Get another perspective on the city from the Main Tower, the first high-rise building in Europe. From its 200-metre-high observation deck, you get a spectacular panoramic view of Frankfurt and surroundings; follow it up with a sundowner at the bar below the deck.

Tour the Goethe House

Germany’s most important writer Johann Wolfgang von Goethe was born in Frankfurt in 1749. Although his birthplace was destroyed in WWII, the completely restored house museum showcases original furniture, paintings, and books belonging to the family.

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Clockwise from left to right: Frankfurt river cruise; Main tower; and the Goethe House. Photo: iStock

Check out the markets

The covered Kleinmarkthalle food market (Monday-Saturday) is the place to pick up food souvenirs to bring back home — more than 150 stalls offer cheese, honey, jams, and cured meats as well as fresh produce, flowers, etc. On Saturdays, the popular Flohmarkt (flea market) alternates between the Schaumainkai riverfront promenade and near Osthafen docklands; browse an eclectic collection of vintage clothing, arts and crafts, antiques, and more.

What To Eat and Drink

From Michelin-starred restaurants with fancy plated meals to streetside kiosks with excellent nosh, Frankfurt is a treat for the gourmand. Don’t miss these local specialities:

  • Frankfurter Würstchen – long, thin smoked pork sausages eaten with white bread, mustard, and horseradish; try it at Metzgerei Dey deli in Neue Altstadt
  • Grüne Soße – cold yoghurt sauce with seven chopped herbs, poured over boiled eggs and potatoes; try it at Hotel Gerbermuhle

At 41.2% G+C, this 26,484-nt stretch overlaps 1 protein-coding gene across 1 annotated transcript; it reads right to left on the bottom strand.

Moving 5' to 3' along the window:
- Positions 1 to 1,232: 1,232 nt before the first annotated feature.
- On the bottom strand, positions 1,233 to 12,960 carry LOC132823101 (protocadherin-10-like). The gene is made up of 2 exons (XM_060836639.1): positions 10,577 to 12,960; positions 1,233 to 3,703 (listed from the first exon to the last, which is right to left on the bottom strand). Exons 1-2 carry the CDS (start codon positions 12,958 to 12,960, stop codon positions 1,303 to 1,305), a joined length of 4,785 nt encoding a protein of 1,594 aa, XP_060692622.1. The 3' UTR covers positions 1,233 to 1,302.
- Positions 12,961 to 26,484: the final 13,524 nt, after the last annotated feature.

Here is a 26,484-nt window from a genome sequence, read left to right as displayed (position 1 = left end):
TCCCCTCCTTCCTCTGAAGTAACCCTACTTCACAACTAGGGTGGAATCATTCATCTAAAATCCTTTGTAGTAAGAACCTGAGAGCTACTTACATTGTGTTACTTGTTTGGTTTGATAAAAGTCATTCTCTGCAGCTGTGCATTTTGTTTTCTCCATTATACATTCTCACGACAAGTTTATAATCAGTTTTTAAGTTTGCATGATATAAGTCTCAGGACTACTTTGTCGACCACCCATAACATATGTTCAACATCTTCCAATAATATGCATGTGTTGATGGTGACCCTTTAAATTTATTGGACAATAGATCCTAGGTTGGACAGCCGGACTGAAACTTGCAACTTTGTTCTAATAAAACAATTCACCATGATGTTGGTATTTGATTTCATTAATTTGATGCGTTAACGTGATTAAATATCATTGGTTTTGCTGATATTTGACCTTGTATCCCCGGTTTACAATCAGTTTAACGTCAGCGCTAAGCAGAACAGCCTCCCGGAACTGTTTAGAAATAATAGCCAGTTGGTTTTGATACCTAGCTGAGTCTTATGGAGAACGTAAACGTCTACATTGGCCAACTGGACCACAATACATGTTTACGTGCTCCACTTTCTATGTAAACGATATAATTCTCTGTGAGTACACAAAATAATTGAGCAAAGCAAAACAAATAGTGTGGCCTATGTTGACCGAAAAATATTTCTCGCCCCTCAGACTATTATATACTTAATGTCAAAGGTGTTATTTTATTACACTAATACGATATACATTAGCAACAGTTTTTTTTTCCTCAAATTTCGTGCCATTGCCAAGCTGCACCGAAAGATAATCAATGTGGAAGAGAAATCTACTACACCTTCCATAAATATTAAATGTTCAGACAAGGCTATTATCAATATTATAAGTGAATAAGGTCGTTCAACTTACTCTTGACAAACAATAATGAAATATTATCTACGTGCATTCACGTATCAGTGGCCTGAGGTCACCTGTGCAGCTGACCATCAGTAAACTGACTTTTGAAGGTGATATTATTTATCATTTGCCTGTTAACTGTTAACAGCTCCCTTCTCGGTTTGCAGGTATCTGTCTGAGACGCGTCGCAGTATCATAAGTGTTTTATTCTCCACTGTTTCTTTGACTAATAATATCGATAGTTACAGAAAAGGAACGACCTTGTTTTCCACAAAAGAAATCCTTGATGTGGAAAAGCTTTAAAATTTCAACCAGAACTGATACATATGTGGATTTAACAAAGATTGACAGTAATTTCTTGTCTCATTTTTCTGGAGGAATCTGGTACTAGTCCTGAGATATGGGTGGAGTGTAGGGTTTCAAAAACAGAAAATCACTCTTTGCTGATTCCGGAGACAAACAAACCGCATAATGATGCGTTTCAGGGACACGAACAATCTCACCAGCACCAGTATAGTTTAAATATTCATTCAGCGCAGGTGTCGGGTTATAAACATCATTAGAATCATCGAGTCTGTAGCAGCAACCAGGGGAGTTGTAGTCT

• Apfelwein or Ebbelwoi – tart apple wine served from a blue-and-white clay jug (bembel) in ridged glasses (geripptes); try it at any of the taverns in the Sachsenhausen district.
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Clockwise from left to right: Kleinmarkthalle market; Frankfurt sausages; Green sauce; and Apple wine. Photo: iStock

Where To Eat

Gustav: Boasting two Michelin stars, Gustav tops the list of must visit restaurants in Frankfurt. The seasonal menu is playful with imaginative flavour and texture pairings. Both the lunch and dinner menus have vegetarian options and the exclusive European wine list emphases on organic and biodynamic wines.

Address: 60323, Reuterweg 57, 60323 Frankfurt am Main. www.restaurant-gustav.de

Emma Metzler: Emma Metzler’s stunning interior and design give the impression of an extended exhibition area, perfectly suited for a dining establishment situated within the city’s museum district (Museumsufer) and on the premises of the elegant Museum für Angewandte Kunst. Some of the must-try dishes on their French-German menu are couscous with beets, yogurt, and dukkah (a blend of herbs, nuts, and spices) and fennel bratwurst.